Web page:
Millau Viaduct spans the River Tan near the town of Millau in the south of France. This mighty construction is the tallest bridge in the world and measures an impressive 343 metres at the summit of its tallest mast. The bridge also boasts a height of 270 metres from the road below to the ground deck. The bridge is estimated to have a lifespan of 120 years, which would make it one of the longest lasting bridges of all time if the estimation proves to be correct.
Design of the Millau Viaduct
In 1991 the decision was made to create a bridge to span the Tan River Valley, making it easier for motorists to travel between the south of France and Spain. The design was a collaboration between British architect Norman Foster and renowned French engineer Michael Virlogeux. The French government originally consulted a number of structural engineers and architects, but the problem of how to make the bridge high enough to span the valley proved to be extremely tough to solve. Public interested was sought in order to solve the issue and in 1996 Sogelerg consortium proposed the cable-stayed design that was ultimately successful.
Opening of the Bridge
The Millau Viaduct cost around 400 million Euros to complete. In addition, the toll plaza that is located just under four miles to the north of the viaduct cost around 20 million Euros to complete. The project was financed by building company Eiffage in return for the contract to collect the tolls generated from motorists crossing the viaduct for a total of 75 years. 127,000 cubic metres of concrete, 19,000 tonnes of steel to use in the reinforced concrete and 5,000 tonnes of pre-stressed steel used in the cables and shrouds were used to create the viaduct. An elaborate inauguration was held on December 14th 2004 and the viaduct was open to traffic just two days later.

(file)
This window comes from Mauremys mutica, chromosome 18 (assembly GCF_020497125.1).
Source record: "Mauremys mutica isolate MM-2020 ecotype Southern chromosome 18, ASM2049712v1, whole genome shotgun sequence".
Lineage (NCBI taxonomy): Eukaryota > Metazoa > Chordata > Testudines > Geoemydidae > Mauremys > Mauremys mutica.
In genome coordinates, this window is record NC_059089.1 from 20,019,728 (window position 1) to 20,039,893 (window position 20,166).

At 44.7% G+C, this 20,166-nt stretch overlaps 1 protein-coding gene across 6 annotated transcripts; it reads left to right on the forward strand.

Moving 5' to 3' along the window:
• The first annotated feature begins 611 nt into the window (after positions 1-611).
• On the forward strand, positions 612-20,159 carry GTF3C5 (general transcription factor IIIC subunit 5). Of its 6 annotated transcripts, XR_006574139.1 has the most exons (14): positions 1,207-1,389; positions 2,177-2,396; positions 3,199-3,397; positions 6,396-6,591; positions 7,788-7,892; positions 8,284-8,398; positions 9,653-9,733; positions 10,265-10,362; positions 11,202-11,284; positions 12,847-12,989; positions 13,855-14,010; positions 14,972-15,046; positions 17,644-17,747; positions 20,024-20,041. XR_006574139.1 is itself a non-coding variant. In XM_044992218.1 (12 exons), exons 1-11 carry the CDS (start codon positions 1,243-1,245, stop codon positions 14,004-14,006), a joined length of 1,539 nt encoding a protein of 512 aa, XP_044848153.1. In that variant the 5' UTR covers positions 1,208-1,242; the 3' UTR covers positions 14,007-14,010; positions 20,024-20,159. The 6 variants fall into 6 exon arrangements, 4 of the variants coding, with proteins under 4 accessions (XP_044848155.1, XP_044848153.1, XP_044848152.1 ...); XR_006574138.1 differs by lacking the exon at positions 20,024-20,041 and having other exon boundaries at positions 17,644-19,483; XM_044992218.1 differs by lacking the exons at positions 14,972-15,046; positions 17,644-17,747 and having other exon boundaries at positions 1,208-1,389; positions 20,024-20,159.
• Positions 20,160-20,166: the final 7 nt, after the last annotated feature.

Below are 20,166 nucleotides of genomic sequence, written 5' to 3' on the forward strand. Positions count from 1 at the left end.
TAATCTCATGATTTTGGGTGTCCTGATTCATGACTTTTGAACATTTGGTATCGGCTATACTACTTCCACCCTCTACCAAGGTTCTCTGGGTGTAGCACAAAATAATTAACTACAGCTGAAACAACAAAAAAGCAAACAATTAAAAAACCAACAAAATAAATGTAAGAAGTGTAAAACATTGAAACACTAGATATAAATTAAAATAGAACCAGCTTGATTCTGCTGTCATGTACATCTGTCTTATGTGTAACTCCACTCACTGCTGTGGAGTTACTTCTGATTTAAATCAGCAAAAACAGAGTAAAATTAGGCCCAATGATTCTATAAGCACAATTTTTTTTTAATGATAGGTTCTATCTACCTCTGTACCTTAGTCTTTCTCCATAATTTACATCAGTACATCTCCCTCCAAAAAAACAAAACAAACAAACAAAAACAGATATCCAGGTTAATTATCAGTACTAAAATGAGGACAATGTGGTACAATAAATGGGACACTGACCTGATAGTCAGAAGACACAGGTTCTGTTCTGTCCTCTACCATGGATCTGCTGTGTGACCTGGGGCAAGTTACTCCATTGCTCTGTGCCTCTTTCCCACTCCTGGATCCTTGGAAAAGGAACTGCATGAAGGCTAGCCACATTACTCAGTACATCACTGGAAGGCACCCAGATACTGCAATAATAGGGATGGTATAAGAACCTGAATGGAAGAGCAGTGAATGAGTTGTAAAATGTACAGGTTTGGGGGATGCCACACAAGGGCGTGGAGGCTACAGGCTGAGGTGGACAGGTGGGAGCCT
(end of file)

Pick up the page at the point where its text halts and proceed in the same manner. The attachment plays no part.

Acclaim for the Millau Viaduct
This mighty viaduct has received a number of prestigious awards for its design over the years including the Outstanding Structure Award, which was bestowed by the Association for Bridge and Structural Engineering in 2006. Despite the fact that the viaduct received a certain amount of criticism when it was in its construction phase, it is generally believed to be among the greatest engineering achievements of all time.
The Millau Viaduct has considerably reduced congestion on the neighbouring roads, especially during the summer months when large numbers of holidaymakers make the journey between France and Spain. Despite the high costs involved in its construction, it can clearly be seen that this project was a success.